Risk factors for incident venous thromboembolism in active cancer patients: A population based case-control study.
Thromb Res. 2016 Mar;139:29-37
Authors: Ashrani AA, Gullerud RE, Petterson TM, Marks RS, Bailey KR, Heit JA
BACKGROUND: Independent risk factors for cancer-associated incident venous thromboembolism (VTE) and their magnitude of risk are not fully characterized.
AIM: To identify non-cancer and cancer-specific risk factors for cancer-associated incident VTE.
METHODS: In a population-based retrospective case-control study, we used Rochester Epidemiology Project and Mayo Clinic Cancer Registry resources to identify all Olmsted County, MN residents with active cancer-associated incident VTE, 1973-2000 (cases; n=570) and 1-3 residents with active cancer matched to each case on age, sex, date and duration of active cancer (controls; n=604). Using conditional logistic regression, we tested cancer and non-cancer characteristics for an association with VTE, including a cancer site VTE risk score.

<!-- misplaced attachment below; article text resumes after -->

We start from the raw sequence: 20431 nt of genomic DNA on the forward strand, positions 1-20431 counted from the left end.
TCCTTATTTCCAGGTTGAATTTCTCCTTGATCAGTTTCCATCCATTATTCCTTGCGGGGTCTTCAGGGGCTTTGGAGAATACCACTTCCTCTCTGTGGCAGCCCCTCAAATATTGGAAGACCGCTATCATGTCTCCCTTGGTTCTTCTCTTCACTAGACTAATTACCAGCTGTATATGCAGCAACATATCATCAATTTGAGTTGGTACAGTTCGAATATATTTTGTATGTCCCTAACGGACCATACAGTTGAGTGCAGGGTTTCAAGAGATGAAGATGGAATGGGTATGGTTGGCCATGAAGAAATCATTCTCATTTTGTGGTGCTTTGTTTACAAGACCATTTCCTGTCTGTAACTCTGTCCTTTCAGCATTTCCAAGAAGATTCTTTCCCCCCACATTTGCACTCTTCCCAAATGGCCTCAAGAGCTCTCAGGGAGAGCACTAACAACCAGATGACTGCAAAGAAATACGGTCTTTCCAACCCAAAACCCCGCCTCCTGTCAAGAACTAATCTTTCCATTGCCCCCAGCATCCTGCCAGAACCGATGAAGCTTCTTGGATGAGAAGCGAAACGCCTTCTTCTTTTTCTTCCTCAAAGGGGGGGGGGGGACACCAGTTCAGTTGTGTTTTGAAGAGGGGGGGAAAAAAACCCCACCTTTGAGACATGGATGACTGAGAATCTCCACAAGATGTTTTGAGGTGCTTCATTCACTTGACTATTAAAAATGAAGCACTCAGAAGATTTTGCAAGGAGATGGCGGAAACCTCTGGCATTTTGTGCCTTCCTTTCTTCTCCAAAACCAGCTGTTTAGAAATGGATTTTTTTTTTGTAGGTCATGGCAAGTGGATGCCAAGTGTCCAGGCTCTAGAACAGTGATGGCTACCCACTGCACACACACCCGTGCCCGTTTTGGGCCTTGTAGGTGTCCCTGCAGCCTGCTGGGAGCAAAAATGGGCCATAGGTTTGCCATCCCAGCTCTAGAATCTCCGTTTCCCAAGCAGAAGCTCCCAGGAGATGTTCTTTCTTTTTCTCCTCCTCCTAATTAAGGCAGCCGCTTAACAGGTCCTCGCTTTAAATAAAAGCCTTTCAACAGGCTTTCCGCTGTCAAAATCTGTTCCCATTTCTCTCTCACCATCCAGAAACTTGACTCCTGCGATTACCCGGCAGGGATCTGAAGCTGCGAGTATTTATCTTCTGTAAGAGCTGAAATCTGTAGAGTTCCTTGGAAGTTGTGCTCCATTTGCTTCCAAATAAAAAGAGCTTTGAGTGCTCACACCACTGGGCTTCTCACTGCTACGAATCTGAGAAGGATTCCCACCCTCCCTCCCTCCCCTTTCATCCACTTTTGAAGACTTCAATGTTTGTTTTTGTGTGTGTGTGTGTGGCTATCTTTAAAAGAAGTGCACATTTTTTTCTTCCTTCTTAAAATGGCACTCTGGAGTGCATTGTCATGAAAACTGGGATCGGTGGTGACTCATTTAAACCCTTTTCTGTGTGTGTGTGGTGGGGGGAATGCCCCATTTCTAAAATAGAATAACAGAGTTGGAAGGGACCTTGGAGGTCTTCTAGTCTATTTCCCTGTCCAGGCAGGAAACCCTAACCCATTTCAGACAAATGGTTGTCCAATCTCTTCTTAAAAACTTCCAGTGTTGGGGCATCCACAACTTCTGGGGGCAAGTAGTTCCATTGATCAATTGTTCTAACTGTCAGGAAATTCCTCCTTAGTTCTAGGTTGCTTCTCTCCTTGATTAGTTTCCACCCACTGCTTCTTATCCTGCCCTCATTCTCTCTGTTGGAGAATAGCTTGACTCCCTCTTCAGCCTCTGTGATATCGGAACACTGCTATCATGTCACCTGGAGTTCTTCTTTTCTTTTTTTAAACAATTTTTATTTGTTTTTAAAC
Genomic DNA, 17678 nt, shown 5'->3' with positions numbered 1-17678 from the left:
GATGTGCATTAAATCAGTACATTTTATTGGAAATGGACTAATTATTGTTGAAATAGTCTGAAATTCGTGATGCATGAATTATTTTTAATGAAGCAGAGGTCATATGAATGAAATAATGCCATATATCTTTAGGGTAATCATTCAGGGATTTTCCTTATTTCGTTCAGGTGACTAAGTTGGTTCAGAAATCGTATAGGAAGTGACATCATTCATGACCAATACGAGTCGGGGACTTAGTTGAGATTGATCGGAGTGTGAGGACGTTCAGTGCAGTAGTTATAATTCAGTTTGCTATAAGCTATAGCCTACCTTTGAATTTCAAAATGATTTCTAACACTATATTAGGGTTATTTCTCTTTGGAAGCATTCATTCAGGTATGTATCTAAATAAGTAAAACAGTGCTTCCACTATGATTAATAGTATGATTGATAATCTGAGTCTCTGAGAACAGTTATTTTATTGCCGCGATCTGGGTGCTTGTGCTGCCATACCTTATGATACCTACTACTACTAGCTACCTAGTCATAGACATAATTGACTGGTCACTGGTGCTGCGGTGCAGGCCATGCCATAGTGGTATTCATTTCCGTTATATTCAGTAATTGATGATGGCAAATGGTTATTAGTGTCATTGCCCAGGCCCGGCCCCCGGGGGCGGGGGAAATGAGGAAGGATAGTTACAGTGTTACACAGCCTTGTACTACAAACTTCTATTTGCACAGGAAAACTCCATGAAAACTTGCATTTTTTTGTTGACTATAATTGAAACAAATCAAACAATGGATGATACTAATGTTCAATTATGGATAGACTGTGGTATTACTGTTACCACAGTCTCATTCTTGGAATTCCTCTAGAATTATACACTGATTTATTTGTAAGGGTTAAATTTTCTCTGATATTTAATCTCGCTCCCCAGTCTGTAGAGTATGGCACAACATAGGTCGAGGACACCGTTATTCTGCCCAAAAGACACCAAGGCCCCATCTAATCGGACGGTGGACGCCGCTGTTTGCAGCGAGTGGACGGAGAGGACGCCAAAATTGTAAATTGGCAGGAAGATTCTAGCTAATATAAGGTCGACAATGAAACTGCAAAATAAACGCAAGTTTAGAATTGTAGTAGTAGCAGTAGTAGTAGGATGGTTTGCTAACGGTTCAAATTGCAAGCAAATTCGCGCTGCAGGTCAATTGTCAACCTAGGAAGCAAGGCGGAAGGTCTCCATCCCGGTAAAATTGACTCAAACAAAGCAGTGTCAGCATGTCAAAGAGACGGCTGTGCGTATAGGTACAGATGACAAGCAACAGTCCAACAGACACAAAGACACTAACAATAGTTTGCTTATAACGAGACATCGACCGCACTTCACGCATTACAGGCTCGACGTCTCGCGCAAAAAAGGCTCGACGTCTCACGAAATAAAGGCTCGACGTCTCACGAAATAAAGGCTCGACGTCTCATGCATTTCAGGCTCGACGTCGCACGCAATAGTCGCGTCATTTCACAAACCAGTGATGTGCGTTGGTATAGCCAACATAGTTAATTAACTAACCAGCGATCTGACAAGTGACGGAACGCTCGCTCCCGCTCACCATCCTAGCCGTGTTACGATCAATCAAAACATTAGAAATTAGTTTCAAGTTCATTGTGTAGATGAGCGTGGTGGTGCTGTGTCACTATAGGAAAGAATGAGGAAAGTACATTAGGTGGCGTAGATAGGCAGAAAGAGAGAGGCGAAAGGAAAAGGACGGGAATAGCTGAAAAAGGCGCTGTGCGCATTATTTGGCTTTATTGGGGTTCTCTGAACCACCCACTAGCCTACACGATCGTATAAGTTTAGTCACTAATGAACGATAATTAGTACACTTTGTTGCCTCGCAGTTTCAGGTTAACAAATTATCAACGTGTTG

RESULTS: In the multivariable model, higher cancer site VTE risk score (OR=1.4 per 2-fold increase), cancer stage≥2 (OR=2.2), liver metastasis (OR=2.7), chemotherapy (OR=1.8) and progesterone use (OR=2.1) were independently associated with VTE, as were BMI<18.5kg/m(2) (OR=1.9) or ≥35kg/m(2) (OR=4.0), hospitalization (OR=7.9), nursing home confinement (OR=4.7), central venous (CV) catheter (OR=8.5) and any recent infection (OR=1.7). In a subgroup analysis, platelet count≥350×10(9)/L at time of cancer diagnosis was marginally associated with VTE (OR=2.3, p=0.07).
CONCLUSION: Cancer site, cancer stage≥2, liver metastasis, chemotherapy, progesterone, being underweight or obese, hospitalization/nursing home confinement, CV catheter, and infection are independent risk factors for incident VTE in active cancer patients.
PMID: 26916293 [PubMed - in process]